Chemists have designed a carbohydrate-based molecule that can surround and strangle bone cancer cells by self-assembling into a tangled web of nanofibers (J. Am. Chem. Soc. 2014, DOI: 10.1021/ ja5111893). The molecule spares healthy cells because its assembly is triggered by an enzyme that’s overexpressed on cancer cells.
The inspiration for spinning a molecular cage around cells came from nature, says Rein V. Ulijn of the City University of New York’s Hunter College. Many of the body’s cells are enmeshed in an extracellular matrix—a complex web of biomolecules that provides structure for tissues, facilitates intercellular communication, and traps nutrients. Scientists are developing molecules that spontaneously assemble into simpler versions of this matrix to provide a growth medium for cells, in particular for tissue engineering.
The field has focused mainly on self-assembling peptides. In a recent study, Bing Xu of Brandeis University and colleagues designed a nonnurturing peptide that aggregates and engulfs cancer cells only when its phosphate group is removed (Angew. Chem. Int. Ed. 2014, DOI: 10.1002/anie.201402216). The phosphate-free peptides have a hydrophilic end and a hydrophobic one, which allow them to assemble like lipids in a cell membrane. The negative charge on the phosphate groups creates electrostatic repulsion between the molecules and prevents this. This phosphate on-off switch is great for targeting cancer because some types of cancer cells overexpress alkaline phosphatase, an enzyme that cleaves phosphates.
Ulijn and his colleagues, including Iva Pashkuleva of the University of Minho, in Portugal, thought they could get carbohydrate-based molecules to behave the same way. Compared with peptides, Ulijn says, carbohydrates can lead to more diverse structures, opening up new possible applications. So to make their web-weaving molecules, the researchers first took the hydrophilic carbohydrate glucosamine and added a hydrophobic aromatic group to create a molecule that would self-assemble. They then added a phosphate group to the sugar.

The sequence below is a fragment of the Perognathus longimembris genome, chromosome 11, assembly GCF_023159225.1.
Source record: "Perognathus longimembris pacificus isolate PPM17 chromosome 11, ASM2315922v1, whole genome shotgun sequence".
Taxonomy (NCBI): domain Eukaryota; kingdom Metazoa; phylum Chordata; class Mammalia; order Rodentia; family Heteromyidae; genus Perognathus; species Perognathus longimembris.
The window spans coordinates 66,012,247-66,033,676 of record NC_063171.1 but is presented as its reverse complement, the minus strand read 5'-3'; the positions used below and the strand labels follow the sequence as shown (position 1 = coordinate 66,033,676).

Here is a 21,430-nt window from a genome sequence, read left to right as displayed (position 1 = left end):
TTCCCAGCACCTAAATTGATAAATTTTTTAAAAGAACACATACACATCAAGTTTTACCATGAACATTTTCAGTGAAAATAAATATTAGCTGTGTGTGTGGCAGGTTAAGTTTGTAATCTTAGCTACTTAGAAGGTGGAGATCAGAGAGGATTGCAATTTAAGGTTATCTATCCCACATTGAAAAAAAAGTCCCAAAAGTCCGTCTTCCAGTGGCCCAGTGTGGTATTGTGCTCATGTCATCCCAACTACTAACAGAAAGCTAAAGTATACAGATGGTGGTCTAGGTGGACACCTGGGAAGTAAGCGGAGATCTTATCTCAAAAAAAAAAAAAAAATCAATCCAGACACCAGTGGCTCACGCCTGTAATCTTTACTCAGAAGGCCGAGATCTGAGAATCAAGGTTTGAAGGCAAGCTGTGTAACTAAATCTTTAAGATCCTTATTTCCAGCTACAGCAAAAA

To test the molecule’s cancer-killing prowess, the researchers added it to cultures of bone cancer cells as well as to normal cartilage cells, which have only about 5% of the alkaline phosphatase activity observed in the cancerous ones. After seven hours, about 95% of the bone cancer cells had died, while only 15% of the cartilage ones were dead.
Scanning electron microscope images of the cells revealed a cagelike hydrogel on the surface of the bone cancer cells. Although the mechanism of cell death remains unknown, Ulijn suspects the nanofiber cage suffocates the cancer cells, neither allowing nutrients in nor waste products out.
The study nicely demonstrates that high enzyme activity can serve as a way to target cancer cells, Brandeis’s Xu says. One concern Xu has is that the team needed to use concentrations of the molecule that are higher than are typical for drugs. High concentrations often require large doses for patients, which usually mean high risk of side effects. Ulijn agrees that his team needs to study possible side effects of their self-assembling carbohydrates.